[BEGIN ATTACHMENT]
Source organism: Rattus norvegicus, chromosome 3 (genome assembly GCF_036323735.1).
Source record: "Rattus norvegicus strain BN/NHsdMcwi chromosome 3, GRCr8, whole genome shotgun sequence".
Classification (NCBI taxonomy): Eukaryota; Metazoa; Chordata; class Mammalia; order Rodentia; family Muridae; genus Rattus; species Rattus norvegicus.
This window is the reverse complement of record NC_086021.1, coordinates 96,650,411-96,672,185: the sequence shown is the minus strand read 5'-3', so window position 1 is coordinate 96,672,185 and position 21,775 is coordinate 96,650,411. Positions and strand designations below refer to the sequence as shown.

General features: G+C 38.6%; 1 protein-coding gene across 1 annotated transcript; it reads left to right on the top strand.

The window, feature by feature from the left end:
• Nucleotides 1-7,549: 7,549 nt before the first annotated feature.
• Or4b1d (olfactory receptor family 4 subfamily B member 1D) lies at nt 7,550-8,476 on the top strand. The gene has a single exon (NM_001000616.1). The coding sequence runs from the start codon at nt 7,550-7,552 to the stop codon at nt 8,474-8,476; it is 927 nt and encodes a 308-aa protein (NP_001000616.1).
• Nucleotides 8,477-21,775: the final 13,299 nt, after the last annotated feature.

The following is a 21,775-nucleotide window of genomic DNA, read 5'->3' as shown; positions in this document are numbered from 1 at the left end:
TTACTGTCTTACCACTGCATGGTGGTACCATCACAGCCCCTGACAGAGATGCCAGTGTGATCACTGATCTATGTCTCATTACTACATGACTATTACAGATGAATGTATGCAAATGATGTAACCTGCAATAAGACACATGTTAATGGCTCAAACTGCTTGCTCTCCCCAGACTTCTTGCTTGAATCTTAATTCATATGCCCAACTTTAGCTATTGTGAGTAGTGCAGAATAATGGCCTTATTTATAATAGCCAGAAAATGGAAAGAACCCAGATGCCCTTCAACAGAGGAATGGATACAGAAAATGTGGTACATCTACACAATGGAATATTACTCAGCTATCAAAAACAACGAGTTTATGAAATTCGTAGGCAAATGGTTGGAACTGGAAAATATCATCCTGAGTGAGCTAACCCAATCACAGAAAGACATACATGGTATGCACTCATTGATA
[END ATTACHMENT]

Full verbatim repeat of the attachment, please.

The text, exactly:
Source organism: Rattus norvegicus, chromosome 3 (genome assembly GCF_036323735.1).
Source record: "Rattus norvegicus strain BN/NHsdMcwi chromosome 3, GRCr8, whole genome shotgun sequence".
Classification (NCBI taxonomy): Eukaryota; Metazoa; Chordata; class Mammalia; order Rodentia; family Muridae; genus Rattus; species Rattus norvegicus.
This window is the reverse complement of record NC_086021.1, coordinates 96,650,411-96,672,185: the sequence shown is the minus strand read 5'-3', so window position 1 is coordinate 96,672,185 and position 21,775 is coordinate 96,650,411. Positions and strand designations below refer to the sequence as shown.

General features: G+C 38.6%; 1 protein-coding gene across 1 annotated transcript; it reads left to right on the top strand.

The window, feature by feature from the left end:
• Nucleotides 1-7,549: 7,549 nt before the first annotated feature.
• Or4b1d (olfactory receptor family 4 subfamily B member 1D) lies at nt 7,550-8,476 on the top strand. The gene has a single exon (NM_001000616.1). The coding sequence runs from the start codon at nt 7,550-7,552 to the stop codon at nt 8,474-8,476; it is 927 nt and encodes a 308-aa protein (NP_001000616.1).
• Nucleotides 8,477-21,775: the final 13,299 nt, after the last annotated feature.

The following is a 21,775-nucleotide window of genomic DNA, read 5'->3' as shown; positions in this document are numbered from 1 at the left end:
TTACTGTCTTACCACTGCATGGTGGTACCATCACAGCCCCTGACAGAGATGCCAGTGTGATCACTGATCTATGTCTCATTACTACATGACTATTACAGATGAATGTATGCAAATGATGTAACCTGCAATAAGACACATGTTAATGGCTCAAACTGCTTGCTCTCCCCAGACTTCTTGCTTGAATCTTAATTCATATGCCCAACTTTAGCTATTGTGAGTAGTGCAGAATAATGGCCTTATTTATAATAGCCAGAAAATGGAAAGAACCCAGATGCCCTTCAACAGAGGAATGGATACAGAAAATGTGGTACATCTACACAATGGAATATTACTCAGCTATCAAAAACAACGAGTTTATGAAATTCGTAGGCAAATGGTTGGAACTGGAAAATATCATCCTGAGTGAGCTAACCCAATCACAGAAAGACATACATGGTATGCACTCATTGATA